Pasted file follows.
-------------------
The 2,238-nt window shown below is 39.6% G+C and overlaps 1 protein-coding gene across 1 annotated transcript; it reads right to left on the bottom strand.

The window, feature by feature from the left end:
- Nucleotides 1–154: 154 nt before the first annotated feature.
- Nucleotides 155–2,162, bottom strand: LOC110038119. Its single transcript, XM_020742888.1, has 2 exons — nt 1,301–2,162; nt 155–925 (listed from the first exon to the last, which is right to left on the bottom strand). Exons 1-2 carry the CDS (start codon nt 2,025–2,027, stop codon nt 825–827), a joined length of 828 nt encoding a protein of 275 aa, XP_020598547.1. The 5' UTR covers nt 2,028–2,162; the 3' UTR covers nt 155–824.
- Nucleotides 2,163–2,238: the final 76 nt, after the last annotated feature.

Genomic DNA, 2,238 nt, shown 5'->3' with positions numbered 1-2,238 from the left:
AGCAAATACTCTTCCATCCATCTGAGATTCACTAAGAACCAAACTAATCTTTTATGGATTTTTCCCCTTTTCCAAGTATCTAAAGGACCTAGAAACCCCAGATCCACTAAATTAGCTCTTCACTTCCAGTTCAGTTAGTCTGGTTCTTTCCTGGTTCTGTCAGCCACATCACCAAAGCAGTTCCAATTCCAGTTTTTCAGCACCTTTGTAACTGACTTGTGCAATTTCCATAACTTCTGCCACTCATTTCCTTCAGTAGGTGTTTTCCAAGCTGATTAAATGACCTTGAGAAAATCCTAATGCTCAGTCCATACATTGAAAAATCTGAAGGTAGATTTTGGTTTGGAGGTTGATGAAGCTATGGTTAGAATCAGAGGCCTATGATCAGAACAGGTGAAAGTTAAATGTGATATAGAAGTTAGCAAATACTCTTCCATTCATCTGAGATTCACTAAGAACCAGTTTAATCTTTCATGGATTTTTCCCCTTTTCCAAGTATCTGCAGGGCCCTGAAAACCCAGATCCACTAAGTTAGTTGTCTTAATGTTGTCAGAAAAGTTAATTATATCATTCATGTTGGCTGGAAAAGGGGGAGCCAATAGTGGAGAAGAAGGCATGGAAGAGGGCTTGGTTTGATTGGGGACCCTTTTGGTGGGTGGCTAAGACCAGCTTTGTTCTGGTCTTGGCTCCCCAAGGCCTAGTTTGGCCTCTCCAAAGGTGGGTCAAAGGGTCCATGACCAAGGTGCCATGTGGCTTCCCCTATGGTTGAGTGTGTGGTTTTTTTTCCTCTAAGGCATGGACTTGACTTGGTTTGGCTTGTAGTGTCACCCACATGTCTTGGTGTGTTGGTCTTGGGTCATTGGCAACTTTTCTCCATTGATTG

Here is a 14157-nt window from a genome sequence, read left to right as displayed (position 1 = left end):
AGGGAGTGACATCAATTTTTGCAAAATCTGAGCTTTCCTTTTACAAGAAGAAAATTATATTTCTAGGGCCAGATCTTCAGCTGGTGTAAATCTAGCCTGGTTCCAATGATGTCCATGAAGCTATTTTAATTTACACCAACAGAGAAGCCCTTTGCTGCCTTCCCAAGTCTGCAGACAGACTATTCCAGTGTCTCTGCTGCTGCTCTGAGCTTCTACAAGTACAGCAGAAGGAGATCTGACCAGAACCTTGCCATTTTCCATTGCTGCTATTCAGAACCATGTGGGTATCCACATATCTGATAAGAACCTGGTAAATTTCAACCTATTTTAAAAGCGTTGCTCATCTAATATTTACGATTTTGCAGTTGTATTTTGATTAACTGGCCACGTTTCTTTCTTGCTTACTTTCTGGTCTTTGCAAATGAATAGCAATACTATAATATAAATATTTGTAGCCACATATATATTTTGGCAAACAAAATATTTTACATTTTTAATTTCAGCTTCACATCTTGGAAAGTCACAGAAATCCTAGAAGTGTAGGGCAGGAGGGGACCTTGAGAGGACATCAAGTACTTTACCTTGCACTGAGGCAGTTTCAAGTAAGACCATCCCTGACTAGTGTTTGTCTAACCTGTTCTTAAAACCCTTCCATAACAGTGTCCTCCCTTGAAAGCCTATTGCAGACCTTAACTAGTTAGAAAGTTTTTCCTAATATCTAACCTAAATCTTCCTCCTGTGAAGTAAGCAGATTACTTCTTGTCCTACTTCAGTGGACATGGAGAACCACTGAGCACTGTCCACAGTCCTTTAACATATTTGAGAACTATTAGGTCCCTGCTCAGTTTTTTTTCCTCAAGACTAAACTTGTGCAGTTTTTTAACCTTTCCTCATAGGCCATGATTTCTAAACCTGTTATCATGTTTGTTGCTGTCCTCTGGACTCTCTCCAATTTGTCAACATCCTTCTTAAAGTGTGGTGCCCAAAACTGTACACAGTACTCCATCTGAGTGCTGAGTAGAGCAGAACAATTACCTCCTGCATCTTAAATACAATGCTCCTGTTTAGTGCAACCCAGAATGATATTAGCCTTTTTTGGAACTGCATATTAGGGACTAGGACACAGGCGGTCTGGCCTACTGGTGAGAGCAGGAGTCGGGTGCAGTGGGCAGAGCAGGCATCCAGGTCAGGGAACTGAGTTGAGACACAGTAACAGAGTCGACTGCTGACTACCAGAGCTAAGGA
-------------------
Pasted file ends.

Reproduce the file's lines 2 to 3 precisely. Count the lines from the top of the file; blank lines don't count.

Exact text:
The window, feature by feature from the left end:
- Nucleotides 1–154: 154 nt before the first annotated feature.